In The Lazarus Effect, Mark Duplass and Olivia Wilde star as Frank and Zoe, two scientific researchers who are running clinical trials on a new serum that has the ability to revitalize a corpse after death. During an experiment, Zoe suffers a tragic accident and Frank, desperate to save her, uses his research to resurrect Zoe- a decision that has dire consequences for all.

Directed by David Gelb and co-written by Jeremy Slater and Luke Dawson, The Lazarus Effect arrives in theaters everywhere this weekend and recently, Daily Dead had the opportunity to speak with both Gelb and powerhouse producer Jason Blum about the project and much more.

Great to speak with you, today. I had a lot of fun with the movie just because it didn’t feel like every other theatrical movie out there these days. Let’s start off at the beginning- how did this project come about and David, how did you come on board as the director?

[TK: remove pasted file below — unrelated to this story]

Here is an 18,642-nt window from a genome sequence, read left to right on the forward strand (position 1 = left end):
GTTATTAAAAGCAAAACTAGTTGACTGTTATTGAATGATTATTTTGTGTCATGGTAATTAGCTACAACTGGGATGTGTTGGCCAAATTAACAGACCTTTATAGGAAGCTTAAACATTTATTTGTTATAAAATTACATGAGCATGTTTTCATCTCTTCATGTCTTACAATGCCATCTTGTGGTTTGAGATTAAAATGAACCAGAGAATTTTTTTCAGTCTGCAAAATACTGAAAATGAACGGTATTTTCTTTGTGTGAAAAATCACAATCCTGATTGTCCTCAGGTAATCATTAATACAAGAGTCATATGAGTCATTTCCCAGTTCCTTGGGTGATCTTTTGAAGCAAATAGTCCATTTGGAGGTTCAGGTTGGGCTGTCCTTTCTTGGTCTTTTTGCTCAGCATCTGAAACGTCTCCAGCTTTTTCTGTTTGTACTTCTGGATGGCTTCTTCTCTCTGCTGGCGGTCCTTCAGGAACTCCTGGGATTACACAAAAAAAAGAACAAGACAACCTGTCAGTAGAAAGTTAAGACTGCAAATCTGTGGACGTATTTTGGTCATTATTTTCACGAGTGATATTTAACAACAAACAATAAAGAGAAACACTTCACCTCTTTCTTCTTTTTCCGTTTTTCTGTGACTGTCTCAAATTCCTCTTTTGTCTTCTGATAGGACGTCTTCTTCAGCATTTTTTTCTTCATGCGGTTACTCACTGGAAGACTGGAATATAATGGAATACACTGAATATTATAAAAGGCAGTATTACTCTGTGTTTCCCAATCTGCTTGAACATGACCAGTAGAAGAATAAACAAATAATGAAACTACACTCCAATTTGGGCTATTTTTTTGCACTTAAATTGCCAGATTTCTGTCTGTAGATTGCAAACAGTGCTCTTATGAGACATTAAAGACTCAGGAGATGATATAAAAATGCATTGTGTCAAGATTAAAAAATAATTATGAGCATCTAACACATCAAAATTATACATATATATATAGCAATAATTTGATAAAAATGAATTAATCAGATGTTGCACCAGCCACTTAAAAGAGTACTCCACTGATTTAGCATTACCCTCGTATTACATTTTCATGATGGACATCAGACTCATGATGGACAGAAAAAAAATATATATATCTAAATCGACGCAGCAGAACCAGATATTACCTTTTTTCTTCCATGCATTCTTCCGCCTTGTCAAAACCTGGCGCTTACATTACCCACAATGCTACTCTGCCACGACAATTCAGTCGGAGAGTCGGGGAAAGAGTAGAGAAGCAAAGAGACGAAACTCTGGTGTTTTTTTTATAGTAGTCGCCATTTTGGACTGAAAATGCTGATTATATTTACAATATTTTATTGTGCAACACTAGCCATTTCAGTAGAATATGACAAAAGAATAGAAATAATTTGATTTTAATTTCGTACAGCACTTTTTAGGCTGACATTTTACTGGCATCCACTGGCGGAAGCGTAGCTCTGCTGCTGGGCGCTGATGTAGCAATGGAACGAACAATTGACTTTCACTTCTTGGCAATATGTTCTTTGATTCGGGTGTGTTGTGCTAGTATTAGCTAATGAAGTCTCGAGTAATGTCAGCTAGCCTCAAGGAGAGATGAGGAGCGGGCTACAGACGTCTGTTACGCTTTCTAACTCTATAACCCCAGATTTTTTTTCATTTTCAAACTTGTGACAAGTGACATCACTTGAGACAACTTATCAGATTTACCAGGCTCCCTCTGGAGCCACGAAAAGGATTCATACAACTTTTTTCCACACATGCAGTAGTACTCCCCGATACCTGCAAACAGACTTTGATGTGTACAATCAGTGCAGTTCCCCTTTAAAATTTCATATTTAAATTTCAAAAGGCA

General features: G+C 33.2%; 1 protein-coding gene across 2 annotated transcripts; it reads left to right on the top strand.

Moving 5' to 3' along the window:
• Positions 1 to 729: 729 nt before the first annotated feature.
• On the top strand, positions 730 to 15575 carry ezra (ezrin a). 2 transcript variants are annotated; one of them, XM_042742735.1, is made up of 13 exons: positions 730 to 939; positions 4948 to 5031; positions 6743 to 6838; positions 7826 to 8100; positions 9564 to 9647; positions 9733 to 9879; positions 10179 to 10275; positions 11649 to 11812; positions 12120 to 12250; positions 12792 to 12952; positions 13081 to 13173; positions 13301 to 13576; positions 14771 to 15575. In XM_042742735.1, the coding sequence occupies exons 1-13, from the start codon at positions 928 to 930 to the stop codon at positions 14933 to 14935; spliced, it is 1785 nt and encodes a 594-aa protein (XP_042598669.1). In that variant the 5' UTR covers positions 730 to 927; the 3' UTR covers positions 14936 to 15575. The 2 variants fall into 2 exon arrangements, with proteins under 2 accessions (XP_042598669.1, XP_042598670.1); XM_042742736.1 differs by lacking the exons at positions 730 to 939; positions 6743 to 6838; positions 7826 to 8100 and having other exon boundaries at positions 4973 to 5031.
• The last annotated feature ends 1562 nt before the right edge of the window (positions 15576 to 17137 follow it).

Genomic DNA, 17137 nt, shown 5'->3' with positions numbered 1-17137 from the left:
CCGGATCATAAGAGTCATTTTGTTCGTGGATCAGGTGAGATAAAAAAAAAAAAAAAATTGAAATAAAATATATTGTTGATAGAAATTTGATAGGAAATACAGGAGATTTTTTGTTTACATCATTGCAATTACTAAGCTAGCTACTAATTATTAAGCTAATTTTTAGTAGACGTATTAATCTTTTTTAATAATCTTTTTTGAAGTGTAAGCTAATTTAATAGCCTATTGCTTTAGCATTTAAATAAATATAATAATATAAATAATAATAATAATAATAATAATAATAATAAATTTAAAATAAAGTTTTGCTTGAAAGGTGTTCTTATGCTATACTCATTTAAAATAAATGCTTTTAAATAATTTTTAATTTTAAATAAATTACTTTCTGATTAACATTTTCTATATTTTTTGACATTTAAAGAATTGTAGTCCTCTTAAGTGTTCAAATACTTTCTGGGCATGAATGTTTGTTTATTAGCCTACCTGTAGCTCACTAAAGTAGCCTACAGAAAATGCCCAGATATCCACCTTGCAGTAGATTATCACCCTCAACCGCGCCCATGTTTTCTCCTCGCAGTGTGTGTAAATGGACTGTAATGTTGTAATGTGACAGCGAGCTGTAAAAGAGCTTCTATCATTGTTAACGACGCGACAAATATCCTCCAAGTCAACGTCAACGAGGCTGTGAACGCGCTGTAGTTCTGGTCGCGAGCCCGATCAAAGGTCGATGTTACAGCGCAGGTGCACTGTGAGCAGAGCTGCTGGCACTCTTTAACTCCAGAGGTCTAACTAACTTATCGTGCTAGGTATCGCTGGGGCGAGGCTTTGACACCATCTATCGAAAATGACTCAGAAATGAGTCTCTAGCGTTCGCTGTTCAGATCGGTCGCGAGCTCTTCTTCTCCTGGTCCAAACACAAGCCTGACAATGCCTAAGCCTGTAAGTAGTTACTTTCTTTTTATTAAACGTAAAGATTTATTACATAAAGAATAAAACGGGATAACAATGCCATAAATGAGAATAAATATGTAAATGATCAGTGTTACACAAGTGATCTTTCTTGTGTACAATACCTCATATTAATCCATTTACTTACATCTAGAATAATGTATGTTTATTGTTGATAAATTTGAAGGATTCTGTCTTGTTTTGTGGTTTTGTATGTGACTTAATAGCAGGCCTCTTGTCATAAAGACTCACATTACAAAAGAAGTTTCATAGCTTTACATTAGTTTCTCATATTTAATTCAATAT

David Gelb: This project came to me originally through Matt Kaplan; we were both looking to do something different and unique and this script was great. I worked on the script with Jeremy Slater and we did the first rewrite which really excited me because this concept had so many possibilities to it.

I had to do a lot of lobbying on my own behalf in order to direct though just because my background in filmmaking isn’t necessarily in horror. In fact, I almost had to ‘direct’ this before we even began production just to prove I could do it- I did all kinds of storyboards and prepared this really involved pitch which was really hard, because it doesn’t always work out. Thankfully, it did this time (laughs).